Matching grant programs are one of the most commonly used policy tools for boosting productivity and technological upgrading in small firms. A matching grant typically consists of a partial subsidy to a firm for the use of business development services, such as management consultants or technical experts.
Despite their common use, there is currently little evidence as to whether or not matching grants actually improve firms’ productivity and growth prospects. One worry is that the money may simply be used for services that the firm may have hired even without a subsidy. Together with Dean Karlan and Antoinette Schoar, I conducted a randomized impact evaluation in Mexico that is among the first to document the positive effects of a matching grants program.
The program we studied was implemented in the state of Puebla and provided management consulting services to micro, small, and medium-size enterprises. The services were provided by nine local consulting firms and the state government paid for most of their fees. Beneficiary enterprises contributed only between 10% and 25% of the cost, depending on firm size. Consultants met with enterprises for at least four hours a week for a one-year period and were asked to (1) diagnose the problems that prevented the enterprises from growing, (2) suggest solutions that would help solve the problems, and (3) assist in implementing solutions.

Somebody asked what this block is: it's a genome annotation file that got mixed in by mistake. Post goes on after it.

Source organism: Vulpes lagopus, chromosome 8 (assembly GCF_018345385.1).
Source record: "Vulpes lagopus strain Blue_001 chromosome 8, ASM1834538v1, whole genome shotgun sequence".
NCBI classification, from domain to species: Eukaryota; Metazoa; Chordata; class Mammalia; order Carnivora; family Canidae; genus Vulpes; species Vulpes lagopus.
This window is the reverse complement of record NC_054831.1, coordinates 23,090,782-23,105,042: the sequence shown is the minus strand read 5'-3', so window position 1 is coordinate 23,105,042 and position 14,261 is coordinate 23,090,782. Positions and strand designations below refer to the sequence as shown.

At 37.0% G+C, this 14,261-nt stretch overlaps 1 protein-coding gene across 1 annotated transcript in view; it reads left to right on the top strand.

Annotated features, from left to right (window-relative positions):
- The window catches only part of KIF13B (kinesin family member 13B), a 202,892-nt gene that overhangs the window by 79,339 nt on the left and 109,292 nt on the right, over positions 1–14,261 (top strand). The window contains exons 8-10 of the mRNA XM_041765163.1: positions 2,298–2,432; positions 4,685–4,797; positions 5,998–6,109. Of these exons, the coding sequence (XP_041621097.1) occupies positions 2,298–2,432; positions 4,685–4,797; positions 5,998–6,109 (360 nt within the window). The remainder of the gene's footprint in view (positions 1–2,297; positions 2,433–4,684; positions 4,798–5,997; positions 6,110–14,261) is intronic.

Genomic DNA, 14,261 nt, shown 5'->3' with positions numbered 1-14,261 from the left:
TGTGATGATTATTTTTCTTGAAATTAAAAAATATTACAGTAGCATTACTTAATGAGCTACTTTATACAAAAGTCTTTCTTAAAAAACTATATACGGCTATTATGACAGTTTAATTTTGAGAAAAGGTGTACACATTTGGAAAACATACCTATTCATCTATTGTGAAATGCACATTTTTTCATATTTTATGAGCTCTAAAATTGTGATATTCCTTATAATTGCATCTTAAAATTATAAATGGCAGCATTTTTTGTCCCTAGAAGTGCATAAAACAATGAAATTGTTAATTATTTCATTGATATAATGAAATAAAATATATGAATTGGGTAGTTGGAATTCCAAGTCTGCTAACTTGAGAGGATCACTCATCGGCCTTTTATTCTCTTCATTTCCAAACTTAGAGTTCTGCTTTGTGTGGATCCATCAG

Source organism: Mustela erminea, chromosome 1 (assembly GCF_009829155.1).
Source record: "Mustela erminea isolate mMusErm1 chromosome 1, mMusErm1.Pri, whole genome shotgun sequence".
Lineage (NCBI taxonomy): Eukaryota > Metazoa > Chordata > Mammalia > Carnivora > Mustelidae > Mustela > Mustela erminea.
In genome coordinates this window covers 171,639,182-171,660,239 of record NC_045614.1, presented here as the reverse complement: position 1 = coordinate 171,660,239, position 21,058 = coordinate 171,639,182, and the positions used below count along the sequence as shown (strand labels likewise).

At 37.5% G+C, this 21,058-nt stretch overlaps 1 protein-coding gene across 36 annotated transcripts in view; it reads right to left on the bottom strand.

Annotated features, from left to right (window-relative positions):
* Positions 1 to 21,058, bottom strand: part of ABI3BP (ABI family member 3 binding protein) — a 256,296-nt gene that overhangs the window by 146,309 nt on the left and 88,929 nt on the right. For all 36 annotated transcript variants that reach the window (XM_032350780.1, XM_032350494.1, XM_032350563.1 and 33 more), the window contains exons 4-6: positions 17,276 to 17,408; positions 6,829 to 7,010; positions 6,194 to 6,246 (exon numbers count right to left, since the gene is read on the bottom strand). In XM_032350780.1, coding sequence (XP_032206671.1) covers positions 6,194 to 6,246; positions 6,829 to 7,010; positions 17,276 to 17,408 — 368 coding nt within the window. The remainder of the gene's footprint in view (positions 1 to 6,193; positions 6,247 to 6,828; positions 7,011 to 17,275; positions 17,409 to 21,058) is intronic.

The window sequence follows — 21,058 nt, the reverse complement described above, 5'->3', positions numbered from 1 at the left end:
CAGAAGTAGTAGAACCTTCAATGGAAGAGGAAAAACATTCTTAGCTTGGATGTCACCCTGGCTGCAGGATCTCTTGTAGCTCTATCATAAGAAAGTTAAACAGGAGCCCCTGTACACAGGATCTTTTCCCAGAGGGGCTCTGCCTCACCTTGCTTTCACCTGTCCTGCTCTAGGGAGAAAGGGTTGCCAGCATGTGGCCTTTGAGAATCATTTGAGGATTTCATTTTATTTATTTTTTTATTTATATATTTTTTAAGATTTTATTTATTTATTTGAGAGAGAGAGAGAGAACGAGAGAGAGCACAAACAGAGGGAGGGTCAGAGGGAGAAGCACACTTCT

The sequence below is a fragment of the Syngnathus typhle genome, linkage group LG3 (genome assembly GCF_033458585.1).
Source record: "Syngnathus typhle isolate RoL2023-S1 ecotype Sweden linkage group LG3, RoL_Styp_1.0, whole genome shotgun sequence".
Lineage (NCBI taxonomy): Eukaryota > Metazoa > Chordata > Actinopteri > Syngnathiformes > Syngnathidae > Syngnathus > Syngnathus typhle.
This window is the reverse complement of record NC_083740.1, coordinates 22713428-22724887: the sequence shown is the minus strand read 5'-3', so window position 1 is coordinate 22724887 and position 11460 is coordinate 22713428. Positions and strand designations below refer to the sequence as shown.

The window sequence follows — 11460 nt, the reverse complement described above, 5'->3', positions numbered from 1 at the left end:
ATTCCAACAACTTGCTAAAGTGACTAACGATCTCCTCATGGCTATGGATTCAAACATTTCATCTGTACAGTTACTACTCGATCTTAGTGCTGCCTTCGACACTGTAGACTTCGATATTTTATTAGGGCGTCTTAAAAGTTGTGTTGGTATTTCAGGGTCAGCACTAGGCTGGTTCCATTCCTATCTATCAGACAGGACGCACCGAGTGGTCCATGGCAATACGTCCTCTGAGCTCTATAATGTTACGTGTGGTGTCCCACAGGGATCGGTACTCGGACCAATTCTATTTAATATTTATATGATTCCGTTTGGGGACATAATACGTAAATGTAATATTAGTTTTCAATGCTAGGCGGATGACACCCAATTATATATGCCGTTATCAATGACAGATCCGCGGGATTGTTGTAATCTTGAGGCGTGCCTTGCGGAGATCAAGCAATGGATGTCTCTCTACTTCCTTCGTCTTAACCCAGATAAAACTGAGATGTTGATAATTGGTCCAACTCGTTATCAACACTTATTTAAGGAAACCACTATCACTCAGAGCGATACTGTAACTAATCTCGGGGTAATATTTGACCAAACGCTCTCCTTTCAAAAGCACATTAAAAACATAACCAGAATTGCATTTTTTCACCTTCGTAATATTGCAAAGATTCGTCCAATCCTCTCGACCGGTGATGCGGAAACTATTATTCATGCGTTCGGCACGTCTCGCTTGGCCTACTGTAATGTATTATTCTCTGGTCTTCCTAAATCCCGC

About 430 enterprises expressed interest in the program, but the program only had resources for 150 firms. We thus randomly selected 150 treatment firms among all applicants, with the other 280 serving as a control group. All 150 treatment firms were offered a spot in the program, but ultimately only 80 of them participated. Others said they had changed their mind or did not have sufficient funds to pay their share of the costs anymore.
We conducted a follow-up survey at the end of the program to measure the effect of the consulting services on firm performance. Results from comparing treatment and control enterprises indicate that the program led to significant increases in productivity. However, we detect no increase in sales or employment due to the program in the short run. To measure longer-run effects on employment, we requested administrative data from the Mexican Social Security Institute on the firms in our study. These data show a 40 to 50 percent increase in employment 2 to 3 years after the program (see graph).
Given the large effects on productivity and employment, i.e. firm growth, an open question is why more firms do not hire management consultants. Only a small fraction of control firms in our study hired consultants on their own and others stated financial constraints as the main reason for not doing so (the market cost of the services provided through the program was US$12,000 on average).
Overall, the results from Mexico thus suggest that matching grants can indeed help firms afford services they may otherwise not hire, thereby having positive effects on productivity in the short run and on firm growth in the longer run.
Bruhn, Miriam, Dean Karlan, and Antoinette Schoar. 2013. “The impact of consulting services on small and medium enterprises: Evidence from a randomized trial in Mexico.” World Bank Policy Research Working Paper No. WPS 6508.